What is a Draft Tube?

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  • Written By: Alexis W.
  • Edited By: Heather Bailey
  • Last Modified Date: 18 September 2016
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A draft tube is one important part of a turbine, which is used to transform water into energy. It's found within the piping system in jets, dams, or anywhere else where turbines help do difficult mechanical work. Turbines need to have a minimum amount of water to propel them in order to produce enough energy. Without these tubes, the pressure could drop because of lack of water, and in turn, the entire turbine could fail to work and power could be lost.

The primary purpose of the draft tube is to monitor the influx of water. The turbine has something called a "tail race," which is the lowest portion of a dam or construction project where water pools. The tube connects the turbine to this tail race, permitting the turbine to be outside of the water but still have access to the water.

A draft tube can be relatively simple to construct, but it must be strong and tough enough to withstand the elements and the work of the turbines. One can also be either straight or curved, depending on the general construction of the turbine.


With this part, it is possible to maintain the important column of water that keeps the turbine running. The right water level can be maintained despite any potential lack within the amount of material that flows into the machine. In this matter, the tube can help keep the inflow of water into the turbine regular, even if water levels drop, so that the turbine can run properly with the correct amount of pressure maintained.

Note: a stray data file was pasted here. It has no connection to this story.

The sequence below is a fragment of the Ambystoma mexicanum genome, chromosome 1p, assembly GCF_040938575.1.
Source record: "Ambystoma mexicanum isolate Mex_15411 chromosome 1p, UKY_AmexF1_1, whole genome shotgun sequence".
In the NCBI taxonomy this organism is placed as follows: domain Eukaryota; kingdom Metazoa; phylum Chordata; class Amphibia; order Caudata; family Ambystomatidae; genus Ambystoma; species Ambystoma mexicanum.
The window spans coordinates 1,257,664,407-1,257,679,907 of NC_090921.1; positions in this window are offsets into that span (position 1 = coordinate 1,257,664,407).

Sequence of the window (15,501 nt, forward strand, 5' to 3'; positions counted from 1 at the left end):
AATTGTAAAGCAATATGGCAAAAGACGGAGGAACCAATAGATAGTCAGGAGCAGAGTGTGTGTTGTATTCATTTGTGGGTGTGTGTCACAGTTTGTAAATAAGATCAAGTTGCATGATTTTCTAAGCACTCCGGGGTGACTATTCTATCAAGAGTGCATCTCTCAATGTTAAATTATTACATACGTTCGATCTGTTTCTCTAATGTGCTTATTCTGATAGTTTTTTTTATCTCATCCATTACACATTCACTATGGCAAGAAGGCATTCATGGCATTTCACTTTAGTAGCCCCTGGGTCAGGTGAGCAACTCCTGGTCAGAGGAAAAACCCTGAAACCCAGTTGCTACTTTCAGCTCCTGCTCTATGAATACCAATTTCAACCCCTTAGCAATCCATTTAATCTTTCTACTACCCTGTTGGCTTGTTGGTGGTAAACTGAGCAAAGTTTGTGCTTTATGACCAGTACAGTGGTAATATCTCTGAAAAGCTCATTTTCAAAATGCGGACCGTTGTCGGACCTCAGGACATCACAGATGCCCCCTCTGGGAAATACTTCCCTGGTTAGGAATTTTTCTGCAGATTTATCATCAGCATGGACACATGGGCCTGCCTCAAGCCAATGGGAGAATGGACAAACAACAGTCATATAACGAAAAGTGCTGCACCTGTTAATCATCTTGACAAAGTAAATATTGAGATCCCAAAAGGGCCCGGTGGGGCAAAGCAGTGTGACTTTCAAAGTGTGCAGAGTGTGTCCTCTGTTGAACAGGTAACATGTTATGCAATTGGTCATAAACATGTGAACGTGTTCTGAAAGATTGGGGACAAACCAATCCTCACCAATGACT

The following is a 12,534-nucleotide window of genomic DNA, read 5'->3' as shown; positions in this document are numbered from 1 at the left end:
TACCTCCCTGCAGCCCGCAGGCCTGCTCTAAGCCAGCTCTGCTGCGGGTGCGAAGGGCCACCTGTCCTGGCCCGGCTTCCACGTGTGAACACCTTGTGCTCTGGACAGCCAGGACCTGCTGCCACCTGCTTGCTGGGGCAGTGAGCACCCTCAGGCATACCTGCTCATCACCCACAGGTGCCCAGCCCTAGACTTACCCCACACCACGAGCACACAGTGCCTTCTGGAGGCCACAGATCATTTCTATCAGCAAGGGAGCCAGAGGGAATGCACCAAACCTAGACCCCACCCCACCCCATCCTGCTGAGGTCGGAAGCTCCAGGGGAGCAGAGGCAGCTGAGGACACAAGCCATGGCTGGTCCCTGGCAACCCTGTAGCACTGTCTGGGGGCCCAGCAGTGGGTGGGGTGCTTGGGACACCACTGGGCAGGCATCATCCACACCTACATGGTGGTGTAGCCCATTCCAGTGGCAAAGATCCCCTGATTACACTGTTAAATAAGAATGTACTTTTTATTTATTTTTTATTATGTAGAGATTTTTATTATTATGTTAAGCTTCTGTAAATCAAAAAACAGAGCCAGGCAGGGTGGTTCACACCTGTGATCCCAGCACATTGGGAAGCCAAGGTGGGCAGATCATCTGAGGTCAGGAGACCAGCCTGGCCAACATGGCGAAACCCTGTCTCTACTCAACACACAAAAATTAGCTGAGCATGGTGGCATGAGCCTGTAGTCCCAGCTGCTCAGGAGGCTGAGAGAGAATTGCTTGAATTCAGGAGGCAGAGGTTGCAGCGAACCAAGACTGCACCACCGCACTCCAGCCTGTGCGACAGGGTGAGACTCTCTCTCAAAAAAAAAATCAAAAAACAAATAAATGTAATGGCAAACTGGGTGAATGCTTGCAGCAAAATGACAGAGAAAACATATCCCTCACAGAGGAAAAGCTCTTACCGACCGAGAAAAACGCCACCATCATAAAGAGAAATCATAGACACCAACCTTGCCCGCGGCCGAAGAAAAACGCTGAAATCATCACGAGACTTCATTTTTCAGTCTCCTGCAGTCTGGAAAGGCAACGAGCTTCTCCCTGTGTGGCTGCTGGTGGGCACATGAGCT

Often, draft tubes have to be installed underneath a dam, plane, or other machinery that is controlled by the work of the turbine. They must be strong enough to withstand the pressure placed on them. If they are installed or repaired after the turbine is already functioning, sometimes they must be placed while other parts are working as well — sometimes even while air, gas or water is already flowing through the turbine. They have to be put into place in the turbine through careful movement along the edge of the equipment as a result.


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Post 5

Is this like, by decreasing pressure at the outlet, draft tubes increase the pressure at the inlet which was earlier at atmospheric pressure. So now, water enters at a pressure higher than atmospheric pressure, which is called increased pressure head. So K.E., which is being wasted at the outlet is utilized to convert into the pressure head, thereby increasing efficiency.

Post 4

As the area increases, it creates a pressure difference from the inlet to the outlet of the draft tube as a result of which the inlet is at higher pressure than the outlet of the draft tube. As per the continuity equation, liquid flows due to the pressure difference.

Post 2

It is really helpful, but I need to know why draft tubes have increasing cross sections and why they prefer elbow type shapes?

Post 1

it is really impressive and i need more about the control portion of the draft tube means, how it regulates the inflow water and what is the velocity maintained at that particular level.

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